Need urgent care? Don’t go to A&E, say nurses
THE majority of patients who go to A&E could well be seen in the Urgent Care Centre, according to centre matron Jo Boyd.
While many people still see A&E as their first port of call in any medical emergency or when they are unable to book an appointment with their GP, other services like the Urgent Care Centre, next door to A&E at Great Western Hospital, could provide them with the help they need.
A total of 2,360 people attended the Urgent Care Centre, run by social enterprise SEQOL, in May compared to 1,145 the previous year.
Last winter, the most challenging in history for the hospital, saw 27,565 people attend A&E between October and December.
Many were then referred back to the urgent care service and could have avoided a protracted wait if they had gone to the nurse-led centre immediately.
While urgent and serious conditions may require emergency care, sore throats or abdominal pain can be easily treated at the centre.
“Patients who could be seen by their GP but maybe have had difficulty getting an appointment should be the ones coming here,” Jo said.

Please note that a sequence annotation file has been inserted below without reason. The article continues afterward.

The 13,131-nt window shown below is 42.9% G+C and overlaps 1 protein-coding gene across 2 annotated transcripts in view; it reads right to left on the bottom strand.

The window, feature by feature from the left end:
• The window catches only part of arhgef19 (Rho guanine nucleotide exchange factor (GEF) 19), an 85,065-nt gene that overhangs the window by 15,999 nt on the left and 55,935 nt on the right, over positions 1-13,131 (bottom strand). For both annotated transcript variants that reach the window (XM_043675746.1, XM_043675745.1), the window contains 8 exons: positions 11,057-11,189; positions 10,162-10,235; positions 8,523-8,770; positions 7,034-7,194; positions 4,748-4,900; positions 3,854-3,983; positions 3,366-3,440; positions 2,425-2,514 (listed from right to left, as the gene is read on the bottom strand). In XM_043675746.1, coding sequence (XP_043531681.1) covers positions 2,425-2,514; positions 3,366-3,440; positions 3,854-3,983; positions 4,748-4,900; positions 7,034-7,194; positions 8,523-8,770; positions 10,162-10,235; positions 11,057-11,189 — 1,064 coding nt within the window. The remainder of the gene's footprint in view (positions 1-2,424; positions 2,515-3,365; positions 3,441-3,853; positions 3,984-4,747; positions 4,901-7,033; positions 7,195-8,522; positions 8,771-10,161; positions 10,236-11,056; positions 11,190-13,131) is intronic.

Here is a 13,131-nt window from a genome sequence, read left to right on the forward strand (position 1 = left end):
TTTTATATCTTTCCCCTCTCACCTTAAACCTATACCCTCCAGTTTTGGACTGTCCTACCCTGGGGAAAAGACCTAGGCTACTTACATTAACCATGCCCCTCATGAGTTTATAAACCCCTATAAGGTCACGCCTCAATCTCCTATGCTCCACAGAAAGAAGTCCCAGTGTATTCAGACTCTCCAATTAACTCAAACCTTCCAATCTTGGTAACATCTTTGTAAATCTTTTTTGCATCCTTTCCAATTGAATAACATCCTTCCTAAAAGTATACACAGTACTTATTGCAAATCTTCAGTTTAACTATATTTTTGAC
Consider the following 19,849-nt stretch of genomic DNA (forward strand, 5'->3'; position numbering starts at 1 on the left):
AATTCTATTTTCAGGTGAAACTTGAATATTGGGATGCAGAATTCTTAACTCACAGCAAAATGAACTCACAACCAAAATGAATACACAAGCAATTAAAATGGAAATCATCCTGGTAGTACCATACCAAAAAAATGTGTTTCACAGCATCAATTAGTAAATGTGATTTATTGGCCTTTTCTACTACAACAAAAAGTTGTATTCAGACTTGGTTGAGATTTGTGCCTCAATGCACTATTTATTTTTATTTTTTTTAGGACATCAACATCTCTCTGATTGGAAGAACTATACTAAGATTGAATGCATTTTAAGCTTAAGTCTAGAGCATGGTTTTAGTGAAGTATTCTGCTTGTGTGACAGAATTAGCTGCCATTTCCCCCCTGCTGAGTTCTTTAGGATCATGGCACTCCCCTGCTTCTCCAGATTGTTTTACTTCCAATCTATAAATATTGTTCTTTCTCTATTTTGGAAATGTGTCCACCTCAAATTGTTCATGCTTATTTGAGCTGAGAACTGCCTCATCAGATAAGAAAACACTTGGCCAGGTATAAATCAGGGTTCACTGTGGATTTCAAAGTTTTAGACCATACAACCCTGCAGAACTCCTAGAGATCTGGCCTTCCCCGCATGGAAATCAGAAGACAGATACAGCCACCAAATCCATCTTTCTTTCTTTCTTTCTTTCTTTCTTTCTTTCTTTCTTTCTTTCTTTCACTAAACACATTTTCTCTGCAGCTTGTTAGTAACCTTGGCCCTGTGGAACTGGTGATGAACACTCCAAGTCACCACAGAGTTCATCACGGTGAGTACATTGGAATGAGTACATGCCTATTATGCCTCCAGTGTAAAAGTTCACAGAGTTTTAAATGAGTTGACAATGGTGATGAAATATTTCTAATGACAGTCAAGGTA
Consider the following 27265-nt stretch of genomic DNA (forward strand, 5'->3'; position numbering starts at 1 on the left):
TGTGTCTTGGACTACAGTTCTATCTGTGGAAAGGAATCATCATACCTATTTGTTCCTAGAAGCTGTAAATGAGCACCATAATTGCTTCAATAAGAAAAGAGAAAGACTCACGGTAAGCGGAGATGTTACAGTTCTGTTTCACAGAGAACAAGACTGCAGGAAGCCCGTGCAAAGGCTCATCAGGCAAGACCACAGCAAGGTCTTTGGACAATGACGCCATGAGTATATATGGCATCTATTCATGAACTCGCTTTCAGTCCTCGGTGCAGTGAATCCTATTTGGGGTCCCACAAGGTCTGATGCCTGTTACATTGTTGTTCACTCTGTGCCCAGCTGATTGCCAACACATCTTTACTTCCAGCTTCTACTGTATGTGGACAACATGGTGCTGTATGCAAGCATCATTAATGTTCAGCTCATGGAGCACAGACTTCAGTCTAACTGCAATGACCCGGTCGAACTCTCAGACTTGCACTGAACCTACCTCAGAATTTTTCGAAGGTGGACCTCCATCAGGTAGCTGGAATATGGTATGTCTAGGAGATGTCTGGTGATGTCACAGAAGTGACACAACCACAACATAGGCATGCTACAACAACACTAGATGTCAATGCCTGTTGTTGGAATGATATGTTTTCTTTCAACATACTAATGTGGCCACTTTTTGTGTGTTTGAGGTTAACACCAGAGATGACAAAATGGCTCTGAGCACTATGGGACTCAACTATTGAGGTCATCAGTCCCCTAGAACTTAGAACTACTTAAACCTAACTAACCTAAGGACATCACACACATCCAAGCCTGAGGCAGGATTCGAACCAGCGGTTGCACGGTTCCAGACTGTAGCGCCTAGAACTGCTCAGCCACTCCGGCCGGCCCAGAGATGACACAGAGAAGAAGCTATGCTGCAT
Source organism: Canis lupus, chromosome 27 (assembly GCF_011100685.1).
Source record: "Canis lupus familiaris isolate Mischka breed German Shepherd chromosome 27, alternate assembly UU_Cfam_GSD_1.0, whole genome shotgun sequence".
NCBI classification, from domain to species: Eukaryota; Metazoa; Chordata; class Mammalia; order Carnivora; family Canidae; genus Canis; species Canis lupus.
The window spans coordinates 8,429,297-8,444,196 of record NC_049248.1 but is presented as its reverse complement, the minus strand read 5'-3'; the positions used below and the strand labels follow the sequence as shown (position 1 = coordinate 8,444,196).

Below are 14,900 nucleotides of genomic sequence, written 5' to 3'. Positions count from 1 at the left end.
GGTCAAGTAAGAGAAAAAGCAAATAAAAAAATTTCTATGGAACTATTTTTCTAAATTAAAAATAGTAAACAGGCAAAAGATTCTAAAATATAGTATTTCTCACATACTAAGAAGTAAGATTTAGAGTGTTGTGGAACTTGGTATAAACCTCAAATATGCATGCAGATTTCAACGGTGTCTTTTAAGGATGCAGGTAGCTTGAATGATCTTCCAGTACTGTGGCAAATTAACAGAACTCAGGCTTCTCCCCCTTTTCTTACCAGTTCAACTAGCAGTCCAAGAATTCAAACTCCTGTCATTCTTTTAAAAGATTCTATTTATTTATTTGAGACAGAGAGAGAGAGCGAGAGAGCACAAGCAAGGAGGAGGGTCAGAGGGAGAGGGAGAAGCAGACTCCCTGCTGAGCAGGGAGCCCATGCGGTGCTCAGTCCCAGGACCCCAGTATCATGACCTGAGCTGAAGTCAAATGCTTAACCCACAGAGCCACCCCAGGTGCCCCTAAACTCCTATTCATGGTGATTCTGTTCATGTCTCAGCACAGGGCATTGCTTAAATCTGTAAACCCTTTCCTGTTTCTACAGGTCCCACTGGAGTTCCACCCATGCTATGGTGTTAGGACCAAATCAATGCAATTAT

“The hospital will also refer them to us and between peak times we even have a nurse present in A&E who identifies patients and sees whether it would be more appropriate for them to be seen here.
“When you are unwell and a child is unwell it’s difficult to know what is urgent or an emergency and there is a very thin line. But we try to educate patients when they come in.”
The Urgent Care Centre runs several services.
As well as the 24/7 walk-in clinic, it operates an out-of-hours GP service which is open from 6.30pm to 8am and has a dedicated phone line – 01793 646466 – the equivalent of 111 in the rest of the country.
It also includes a rapid response team which cares for people in the community and three specialist pathways: The deep-vein thrombosis, male acute urinary retention and cellulitis services.
It was previously known as the Clover Unit.
Hstorically many patients were admitted to A&E, then on to a ward and kept in hospital for several days, the Urgent Care Centre has allowed the majority to be treated in a few hours then go home.
The elderly especially can then receive additional help from the rapid response team at home.
“It’s about being treating the right condition in the right place and at the right time,” said Jo. “We make sure people are seen quickly and in the most appropriate place.
“We find when patients are sent to the urgent care centre from A&E, they actually come straight here the next time.”